The absence of a parliament and a new constitution had until now left SCAF, a group of generals who owe their position to the now jailed Mr. Mubarak, as the only counterbalance to the presidency. The rules of the political contest in Egypt have been completely fluid, or in scholar Marc Lynch's coinage, an Egyptian version of Calvinball, with the rules constantly and capriciously changed by the players to see what they can get away with.

Today, Morsi has just declared "I win, you lose" to SCAF, and every hour that passes without a counter move by the army increases the chances that his declaration will stick.

"People like Tantawi and Enan do have a kind of ideological allergy to the Muslim Brotherhood. But now all their political power is gone, your senior leaders have been sacked, and now the president has all the levers of authority," says Mr. Hanna. He suggests that either the military is unwilling to take the nuclear option – a naked military coup – or the Brothers have been able to cut deals with other senior generals.

Either way, "now Morsi is a dictator on paper ... from my perspective, from any perspective, that's worrying. This is acting by fiat," says Hanna.

Egyptians who have been suspicious that the Brotherhood will seek to wrest full power for itself, and try to wipe away Egypt's secular state in favor of an overtly Islamic one, were alarmed by today's move. It followed the government seizure of Saturday's edition of Al-Dustour, a daily paper owned by a Christian, for "fueling sedition" and "harming the president through phrases and wording punishable by law." Tawfiq Okasha, a conspiratorially-minded television personality sometimes called the Egyptian Glenn Beck, who has repeatedly attacked the Muslim Brotherhood, was banned from foreign travel today. The television station he helps run had its broadcast license suspended last week.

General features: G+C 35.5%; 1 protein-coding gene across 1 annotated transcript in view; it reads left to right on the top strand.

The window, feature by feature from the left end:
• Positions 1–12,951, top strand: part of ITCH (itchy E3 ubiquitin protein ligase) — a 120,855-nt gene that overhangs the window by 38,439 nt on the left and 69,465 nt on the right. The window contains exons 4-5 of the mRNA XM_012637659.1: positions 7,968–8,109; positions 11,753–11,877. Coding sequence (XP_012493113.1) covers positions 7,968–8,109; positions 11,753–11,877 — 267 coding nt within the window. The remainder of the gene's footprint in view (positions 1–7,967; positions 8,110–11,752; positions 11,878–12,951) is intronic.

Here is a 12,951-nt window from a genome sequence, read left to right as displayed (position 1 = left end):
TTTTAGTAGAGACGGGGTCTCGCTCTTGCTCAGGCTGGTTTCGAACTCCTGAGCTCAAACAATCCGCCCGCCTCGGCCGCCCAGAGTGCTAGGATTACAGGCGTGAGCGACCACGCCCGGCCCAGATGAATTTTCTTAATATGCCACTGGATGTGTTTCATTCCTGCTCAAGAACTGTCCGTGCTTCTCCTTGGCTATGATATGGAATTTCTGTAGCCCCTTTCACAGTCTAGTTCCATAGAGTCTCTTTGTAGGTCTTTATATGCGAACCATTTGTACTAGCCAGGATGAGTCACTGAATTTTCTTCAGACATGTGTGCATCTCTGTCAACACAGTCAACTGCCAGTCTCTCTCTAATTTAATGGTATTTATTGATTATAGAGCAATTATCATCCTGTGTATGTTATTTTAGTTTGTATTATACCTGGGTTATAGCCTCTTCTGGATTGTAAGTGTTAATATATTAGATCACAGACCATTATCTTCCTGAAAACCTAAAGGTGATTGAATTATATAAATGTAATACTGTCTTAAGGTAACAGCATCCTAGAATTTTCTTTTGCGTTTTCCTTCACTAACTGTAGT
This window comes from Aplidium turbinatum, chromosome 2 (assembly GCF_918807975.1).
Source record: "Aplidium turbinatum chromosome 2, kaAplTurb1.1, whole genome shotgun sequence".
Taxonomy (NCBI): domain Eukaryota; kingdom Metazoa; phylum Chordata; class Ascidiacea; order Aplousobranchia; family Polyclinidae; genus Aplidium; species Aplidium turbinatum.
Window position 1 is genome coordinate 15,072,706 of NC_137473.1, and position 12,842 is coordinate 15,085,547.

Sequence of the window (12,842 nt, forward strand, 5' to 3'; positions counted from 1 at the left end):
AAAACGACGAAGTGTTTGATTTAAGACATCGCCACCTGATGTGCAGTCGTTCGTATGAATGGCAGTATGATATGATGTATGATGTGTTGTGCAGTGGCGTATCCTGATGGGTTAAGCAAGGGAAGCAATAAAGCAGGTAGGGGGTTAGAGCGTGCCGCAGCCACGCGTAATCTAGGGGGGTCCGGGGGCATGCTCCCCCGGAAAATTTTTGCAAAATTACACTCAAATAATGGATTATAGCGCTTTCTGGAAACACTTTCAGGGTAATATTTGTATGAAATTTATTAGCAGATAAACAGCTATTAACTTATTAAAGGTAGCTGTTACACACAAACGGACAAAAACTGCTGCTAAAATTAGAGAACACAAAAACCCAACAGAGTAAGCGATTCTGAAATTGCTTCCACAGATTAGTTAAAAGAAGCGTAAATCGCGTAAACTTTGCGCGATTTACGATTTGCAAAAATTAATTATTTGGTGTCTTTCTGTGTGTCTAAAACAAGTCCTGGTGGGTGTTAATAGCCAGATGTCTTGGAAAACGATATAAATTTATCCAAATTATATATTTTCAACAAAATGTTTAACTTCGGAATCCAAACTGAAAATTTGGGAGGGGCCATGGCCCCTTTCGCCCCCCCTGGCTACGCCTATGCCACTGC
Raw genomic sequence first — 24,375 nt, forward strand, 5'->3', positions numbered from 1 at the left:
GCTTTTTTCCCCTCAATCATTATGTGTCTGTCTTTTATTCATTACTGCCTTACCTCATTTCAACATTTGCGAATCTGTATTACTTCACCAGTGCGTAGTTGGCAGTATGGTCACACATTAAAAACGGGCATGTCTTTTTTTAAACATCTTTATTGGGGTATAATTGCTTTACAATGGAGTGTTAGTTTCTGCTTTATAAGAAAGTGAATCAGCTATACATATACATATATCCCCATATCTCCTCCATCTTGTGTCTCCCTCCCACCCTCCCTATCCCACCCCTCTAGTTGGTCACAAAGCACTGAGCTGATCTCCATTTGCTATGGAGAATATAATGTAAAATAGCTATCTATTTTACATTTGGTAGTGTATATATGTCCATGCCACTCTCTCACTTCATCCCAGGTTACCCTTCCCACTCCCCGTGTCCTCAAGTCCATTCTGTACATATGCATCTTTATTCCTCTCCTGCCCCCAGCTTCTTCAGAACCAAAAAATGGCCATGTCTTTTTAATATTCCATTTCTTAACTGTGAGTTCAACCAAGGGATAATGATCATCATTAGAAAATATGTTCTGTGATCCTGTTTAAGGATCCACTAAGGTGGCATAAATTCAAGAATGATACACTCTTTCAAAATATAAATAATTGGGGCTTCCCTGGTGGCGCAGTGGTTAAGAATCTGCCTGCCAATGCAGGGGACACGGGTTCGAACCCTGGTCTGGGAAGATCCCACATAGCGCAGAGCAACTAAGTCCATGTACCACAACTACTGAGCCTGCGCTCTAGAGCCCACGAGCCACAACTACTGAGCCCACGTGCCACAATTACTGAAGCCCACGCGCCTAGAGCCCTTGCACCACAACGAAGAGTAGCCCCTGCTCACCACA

Is this a pure power grab by the Muslim Brotherhood? It is far too soon to say, and some analysts doubt that the military's political power has been anywhere close to crushed. The military establishment still controls vast portions of the Egyptian economy and is central to ongoing efforts to restore order in the Sinai Peninsula. And the generals, after all, have the keys to the country's arsenal.

Issandr El Amrani writes that the senior officers who were promoted today were part of the establishment, not figures from left field, and "this continuity suggests to me that we are dealing with a reconfigured SCAF that is nonetheless a powerful entity that still has powers parallel to the presidency and other civilian institutions. It is not, as the initial reaction to today’s news largely was, a victory by Morsi over the military. Rather, it is a reconfiguration of the relationship."

Still, he writes: "These moves will be seen by many opponents of the Brotherhood as a power grab, and the fact that Morsi has amassed considerable power (again, on paper) is indeed cause for concern. The power to appoint a new constitutional assembly is particularly key, if he ends up using it, I certainly hope it will be to appoint something acceptable to non-Islamists rather than impose the one Islamists wanted earlier this year (unfortunately, the MB’s sense of electoral entitlement makes me pessimistic here.)"

Follow Dan Murphy on Twitter.